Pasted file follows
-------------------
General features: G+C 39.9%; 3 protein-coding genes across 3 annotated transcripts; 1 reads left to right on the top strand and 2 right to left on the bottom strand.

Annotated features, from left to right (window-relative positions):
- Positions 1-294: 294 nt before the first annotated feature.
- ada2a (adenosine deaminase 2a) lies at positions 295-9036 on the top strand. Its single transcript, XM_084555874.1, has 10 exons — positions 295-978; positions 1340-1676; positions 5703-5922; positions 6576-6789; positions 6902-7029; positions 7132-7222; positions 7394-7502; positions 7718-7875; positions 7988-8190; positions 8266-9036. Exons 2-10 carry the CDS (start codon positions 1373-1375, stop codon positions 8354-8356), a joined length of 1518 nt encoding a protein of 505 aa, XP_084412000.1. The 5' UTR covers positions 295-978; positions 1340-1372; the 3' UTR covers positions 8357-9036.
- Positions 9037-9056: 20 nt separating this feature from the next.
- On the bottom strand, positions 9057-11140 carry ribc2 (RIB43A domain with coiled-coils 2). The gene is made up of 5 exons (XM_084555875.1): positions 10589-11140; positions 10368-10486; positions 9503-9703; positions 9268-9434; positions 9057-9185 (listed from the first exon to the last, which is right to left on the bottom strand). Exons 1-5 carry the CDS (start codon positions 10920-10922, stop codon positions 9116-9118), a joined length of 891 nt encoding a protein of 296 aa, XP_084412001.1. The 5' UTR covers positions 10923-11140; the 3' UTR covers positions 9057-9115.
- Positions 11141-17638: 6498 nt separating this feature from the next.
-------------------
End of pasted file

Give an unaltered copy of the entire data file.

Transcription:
General features: G+C 39.9%; 3 protein-coding genes across 3 annotated transcripts; 1 reads left to right on the top strand and 2 right to left on the bottom strand.

Annotated features, from left to right (window-relative positions):
- Positions 1-294: 294 nt before the first annotated feature.
- ada2a (adenosine deaminase 2a) lies at positions 295-9036 on the top strand. Its single transcript, XM_084555874.1, has 10 exons — positions 295-978; positions 1340-1676; positions 5703-5922; positions 6576-6789; positions 6902-7029; positions 7132-7222; positions 7394-7502; positions 7718-7875; positions 7988-8190; positions 8266-9036. Exons 2-10 carry the CDS (start codon positions 1373-1375, stop codon positions 8354-8356), a joined length of 1518 nt encoding a protein of 505 aa, XP_084412000.1. The 5' UTR covers positions 295-978; positions 1340-1372; the 3' UTR covers positions 8357-9036.
- Positions 9037-9056: 20 nt separating this feature from the next.
- On the bottom strand, positions 9057-11140 carry ribc2 (RIB43A domain with coiled-coils 2). The gene is made up of 5 exons (XM_084555875.1): positions 10589-11140; positions 10368-10486; positions 9503-9703; positions 9268-9434; positions 9057-9185 (listed from the first exon to the last, which is right to left on the bottom strand). Exons 1-5 carry the CDS (start codon positions 10920-10922, stop codon positions 9116-9118), a joined length of 891 nt encoding a protein of 296 aa, XP_084412001.1. The 5' UTR covers positions 10923-11140; the 3' UTR covers positions 9057-9115.
- Positions 11141-17638: 6498 nt separating this feature from the next.